By David Pittman
SAN FRANCISCO — Physicians should avoid making or accepting “friend” requests through social networking websites with past or current patients, a new policy statement advises.
Instead, doctors should separate their professional and social lives online and direct patients to correct avenues of information if they contact doctors through social networks, according to the policy statement issued jointly on Thursday by the American College of Physicians (ACP) and the Federation of State Medical Boards (FSMB).
“There is this notion of blurring of our identity, blurring of our persona,” David Fleming, MD, chair of ACP’s Ethics, Professionalism, and Human Rights Committee, which helped draft the guidelines, said here at the ACP’s annual meeting.
“With Facebook, where we get in trouble at times as professionals is when we start friending patients in ways that are perhaps inappropriate, or when patients start friending us,” Fleming said.
Social networking sites have been lauded as a way for physicians to observe patient behavior, Fleming, of the University of Missouri in Columbia, Mo., admitted at a news conference releasing the paper. For example, doctors can find out if patients have quit smoking, changed their diet, or are blogging about suicide.
While there are benefits social networks can provide, the sites can also pose ethical problems. In a survey of state medical boards, 92% said they received complaints about the behavior of physicians on the Internet that eventually led to board action including license revocation, Humayun Chaudhry, DO, president of the FSMB in Euless, Texas, said at the news conference.
Digitally tracking patient behavior may threaten the trust in the doctor-patient relationship. Online searches, known as patient-targeted Googling, can quickly devolve into voyeurism and physicians should consider the intent of their searches, according to the policy paper, published online in the Annals of Internal Medicine.
The paper recommends clinicians consider the intent of such searches and the implications they could have for ongoing care. When patients contact them through social networking sites, physicians should remember that not all communications are secure and should advise patients of the correct channels to receive and relay information.
“The purpose of this paper is really for both organizations to really serve as sort of a wake up call for physicians to make them aware of some of the dangers that are out there,” Chaudhry said. “It’s really the beginning of a conversation, an important step in that conversation.”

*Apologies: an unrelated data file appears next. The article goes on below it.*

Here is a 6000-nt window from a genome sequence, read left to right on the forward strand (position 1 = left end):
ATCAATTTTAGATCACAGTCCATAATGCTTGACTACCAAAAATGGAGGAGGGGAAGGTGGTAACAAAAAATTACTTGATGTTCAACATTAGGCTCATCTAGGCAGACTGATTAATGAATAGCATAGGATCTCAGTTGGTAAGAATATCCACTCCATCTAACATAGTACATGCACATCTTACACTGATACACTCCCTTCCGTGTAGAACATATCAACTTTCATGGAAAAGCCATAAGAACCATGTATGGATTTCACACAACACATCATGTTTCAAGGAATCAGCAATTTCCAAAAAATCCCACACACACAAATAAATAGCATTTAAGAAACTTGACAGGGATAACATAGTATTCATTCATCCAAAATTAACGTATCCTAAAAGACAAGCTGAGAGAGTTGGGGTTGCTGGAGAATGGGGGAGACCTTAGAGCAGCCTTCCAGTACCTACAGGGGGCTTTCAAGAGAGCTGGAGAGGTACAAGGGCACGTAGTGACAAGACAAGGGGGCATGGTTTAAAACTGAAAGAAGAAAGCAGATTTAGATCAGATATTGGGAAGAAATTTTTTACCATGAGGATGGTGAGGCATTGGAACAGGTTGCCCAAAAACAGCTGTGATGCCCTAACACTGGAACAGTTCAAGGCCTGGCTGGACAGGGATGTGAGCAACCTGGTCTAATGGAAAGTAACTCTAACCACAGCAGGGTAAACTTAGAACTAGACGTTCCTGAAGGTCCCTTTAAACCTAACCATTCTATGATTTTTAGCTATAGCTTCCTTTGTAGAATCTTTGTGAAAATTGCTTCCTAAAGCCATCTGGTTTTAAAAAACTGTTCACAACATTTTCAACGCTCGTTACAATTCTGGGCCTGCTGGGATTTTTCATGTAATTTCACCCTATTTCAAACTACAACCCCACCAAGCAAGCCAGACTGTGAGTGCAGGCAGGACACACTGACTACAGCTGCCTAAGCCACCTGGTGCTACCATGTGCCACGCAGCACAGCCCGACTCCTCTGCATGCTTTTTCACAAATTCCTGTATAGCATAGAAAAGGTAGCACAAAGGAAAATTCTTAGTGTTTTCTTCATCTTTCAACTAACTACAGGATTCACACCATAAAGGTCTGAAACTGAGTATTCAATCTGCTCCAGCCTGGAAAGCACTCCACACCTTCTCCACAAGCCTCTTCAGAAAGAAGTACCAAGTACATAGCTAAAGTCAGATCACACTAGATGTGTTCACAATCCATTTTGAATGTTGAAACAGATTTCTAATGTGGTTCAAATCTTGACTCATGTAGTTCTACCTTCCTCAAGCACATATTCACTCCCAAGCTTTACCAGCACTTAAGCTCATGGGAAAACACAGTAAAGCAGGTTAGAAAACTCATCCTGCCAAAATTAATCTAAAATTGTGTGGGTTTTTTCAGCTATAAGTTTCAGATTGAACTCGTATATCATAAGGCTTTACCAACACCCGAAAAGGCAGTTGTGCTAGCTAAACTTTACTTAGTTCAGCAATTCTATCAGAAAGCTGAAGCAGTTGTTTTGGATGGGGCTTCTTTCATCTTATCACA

While social media sites have boomed in recent years, there has been little guidance on the best practices to inform standards for doctors in a digital environment, the paper stated.
Chaudhry said there was strong consensus among the members developing the policy that doctors shouldn’t “friend” patients on social networks like Facebook.
If doctors do receive requests from patients, they should be honest with them, set boundaries, and tell them how best to handle inquires and their professional relationship, Fleming and Chaudhry advised.
“I would argue that virtually every physician in some fashion has had an opportunity or has in fact communicated with a patient, or more than a few patients, by this means, perhaps even without thinking in terms of the consequences that might be there,” Fleming said.
Meanwhile, a 2011 paper in the Journal of Medical Ethics found that few physicians respond when they receive a “friend” request from patients.
Business pages of physician or group practices are acceptable, but physicians should keep that separate from their personal pages, they said.
The ACP and FSMB laid out five principles in the paper. Physicians should:
Protect the trust, confidentiality, privacy, and respect for patients in online communications
Keep professional and social spheres online separate, but act professionally in both
Use email and other electronic communications only in established patient-physician relationships
Periodically “self audit” to access the accuracy of available information online about them, including in physician-ranking websites
Be aware that online postings may have further implications for their professional lives
The paper cautions doctors to “pause before posting” on the Internet.
“Anything that physicians post on such sites can be forwarded, taken out of context, and accessed and be received in perpetuity,” Chaudhry said. “I think that’s a fact that many physicians don’t always think about when they engage in social media.”
The use of email and other electronic communication should be limited to patients who maintain a close face-to-face relationship with that doctor, the policy stated. Practices should develop their own policies for sharing health information with patients while vetting the accuracy of online content.
Thursday’s policy did not address telemedicine or electronic health records